Here, for example, is the interpretation suggested by Cassuto. The herb and plant mentioned in Genesis 2:5-6 do not refer to the whole vegetable kingdom but to vegetable species which relate to the state of the earth after the fall into sin and the initiation of the curse.

    Thus the term `esebh of the field comprises wheat and barley and the other kinds of grains from which bread is made; and it is obvious that fields of wheat and barley and the like did not exist in the world until man began to till the ground. In the areas, however, that were not tilled, the earth brought forth of its own accord, as a punishment to man, thorns and thistles — that siah of the field that we see growing profusely to this day in the Land of Israel after the rains. … the world of vegetation, as it was formed on the third day, was composed of those trees and plants and herbs, that naturally reproduce themselves by seed alone. Those plants that needed something else, in addition to seed, were excluded: to this category belonged, on the one hand, all species of corn, which, even though isolated specimens might have existed here and there from the very beginning, were not found in the form of fields of grain until man began to till the ground, and on the other hand, thorns and thistles, or siah of the field, whose seeds are unable to propagate and grow fresh plants until it rains. After man’s fall and expulsion from the garden of Eden, when he was compelled to till the ground and the rain began to come down, there spread through the earth thorns and thistles and fields of wheat — the siah of the field and the `esebh of the field.26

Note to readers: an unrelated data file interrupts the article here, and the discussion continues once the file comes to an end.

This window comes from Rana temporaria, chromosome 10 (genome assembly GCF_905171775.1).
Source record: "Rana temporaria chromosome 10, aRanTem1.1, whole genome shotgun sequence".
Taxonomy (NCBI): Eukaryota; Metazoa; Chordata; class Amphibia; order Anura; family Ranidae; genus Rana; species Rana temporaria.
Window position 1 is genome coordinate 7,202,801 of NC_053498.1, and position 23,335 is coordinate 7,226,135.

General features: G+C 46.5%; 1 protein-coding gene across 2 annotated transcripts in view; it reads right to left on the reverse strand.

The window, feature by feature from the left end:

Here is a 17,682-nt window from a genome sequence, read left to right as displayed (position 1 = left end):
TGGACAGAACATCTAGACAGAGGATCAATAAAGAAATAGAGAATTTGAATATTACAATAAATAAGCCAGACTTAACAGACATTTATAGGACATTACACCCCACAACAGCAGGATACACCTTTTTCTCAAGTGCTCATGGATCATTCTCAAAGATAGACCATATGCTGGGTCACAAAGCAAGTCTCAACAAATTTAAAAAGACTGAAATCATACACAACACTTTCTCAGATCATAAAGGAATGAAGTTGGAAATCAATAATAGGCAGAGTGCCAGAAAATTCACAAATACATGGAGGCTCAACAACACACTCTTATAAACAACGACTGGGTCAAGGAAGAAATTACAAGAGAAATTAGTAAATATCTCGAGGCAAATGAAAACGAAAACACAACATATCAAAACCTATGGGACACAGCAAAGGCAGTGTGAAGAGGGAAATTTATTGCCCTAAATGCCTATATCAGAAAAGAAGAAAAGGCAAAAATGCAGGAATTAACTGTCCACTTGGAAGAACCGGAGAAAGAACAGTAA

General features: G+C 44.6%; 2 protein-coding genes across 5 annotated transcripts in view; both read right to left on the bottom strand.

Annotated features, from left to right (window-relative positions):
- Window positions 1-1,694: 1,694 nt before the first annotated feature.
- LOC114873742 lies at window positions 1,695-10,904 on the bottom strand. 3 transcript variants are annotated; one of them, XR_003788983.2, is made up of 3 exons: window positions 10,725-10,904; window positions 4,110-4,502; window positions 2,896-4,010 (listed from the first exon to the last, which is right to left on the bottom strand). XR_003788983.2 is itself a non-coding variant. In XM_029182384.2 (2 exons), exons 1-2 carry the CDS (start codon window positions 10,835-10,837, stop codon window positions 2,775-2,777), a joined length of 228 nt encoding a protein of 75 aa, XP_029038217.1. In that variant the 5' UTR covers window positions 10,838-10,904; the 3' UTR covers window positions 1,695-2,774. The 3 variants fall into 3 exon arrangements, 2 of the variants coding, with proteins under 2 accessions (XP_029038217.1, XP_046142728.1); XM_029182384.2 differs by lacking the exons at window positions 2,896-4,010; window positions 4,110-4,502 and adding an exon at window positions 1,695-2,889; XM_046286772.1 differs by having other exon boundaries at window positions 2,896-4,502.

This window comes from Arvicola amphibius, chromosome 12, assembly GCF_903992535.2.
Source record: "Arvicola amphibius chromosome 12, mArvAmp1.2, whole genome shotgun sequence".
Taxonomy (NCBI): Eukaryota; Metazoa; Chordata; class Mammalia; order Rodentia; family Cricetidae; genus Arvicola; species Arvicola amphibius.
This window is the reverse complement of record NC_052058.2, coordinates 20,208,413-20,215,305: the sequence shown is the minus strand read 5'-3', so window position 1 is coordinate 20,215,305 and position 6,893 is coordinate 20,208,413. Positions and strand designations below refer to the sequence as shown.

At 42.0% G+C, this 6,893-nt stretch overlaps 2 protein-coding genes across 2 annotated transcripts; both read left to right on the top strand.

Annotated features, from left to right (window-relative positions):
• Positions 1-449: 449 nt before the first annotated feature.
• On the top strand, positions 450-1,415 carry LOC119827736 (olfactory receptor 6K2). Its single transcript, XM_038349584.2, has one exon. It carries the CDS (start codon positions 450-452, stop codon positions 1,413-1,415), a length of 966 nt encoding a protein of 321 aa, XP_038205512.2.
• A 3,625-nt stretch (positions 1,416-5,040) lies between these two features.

I believe Cassuto’s interpretation of Genesis 2:5 is very plausible. Genesis 2:5-6 explains how the earth’s original ecology differed from the post-fall ecology, which is the only ecology the readers of these verses had ever experienced. The pre-fall ecology was not dependent on either rainfall or human irrigation (v. 5) because “streams came up from the earth and watered the whole surface of the ground” (Genesis 2:6 NIV).27 Genesis 13:10 confirms that Eden was a well watered place like unto the best land in Egypt in the post-fall world.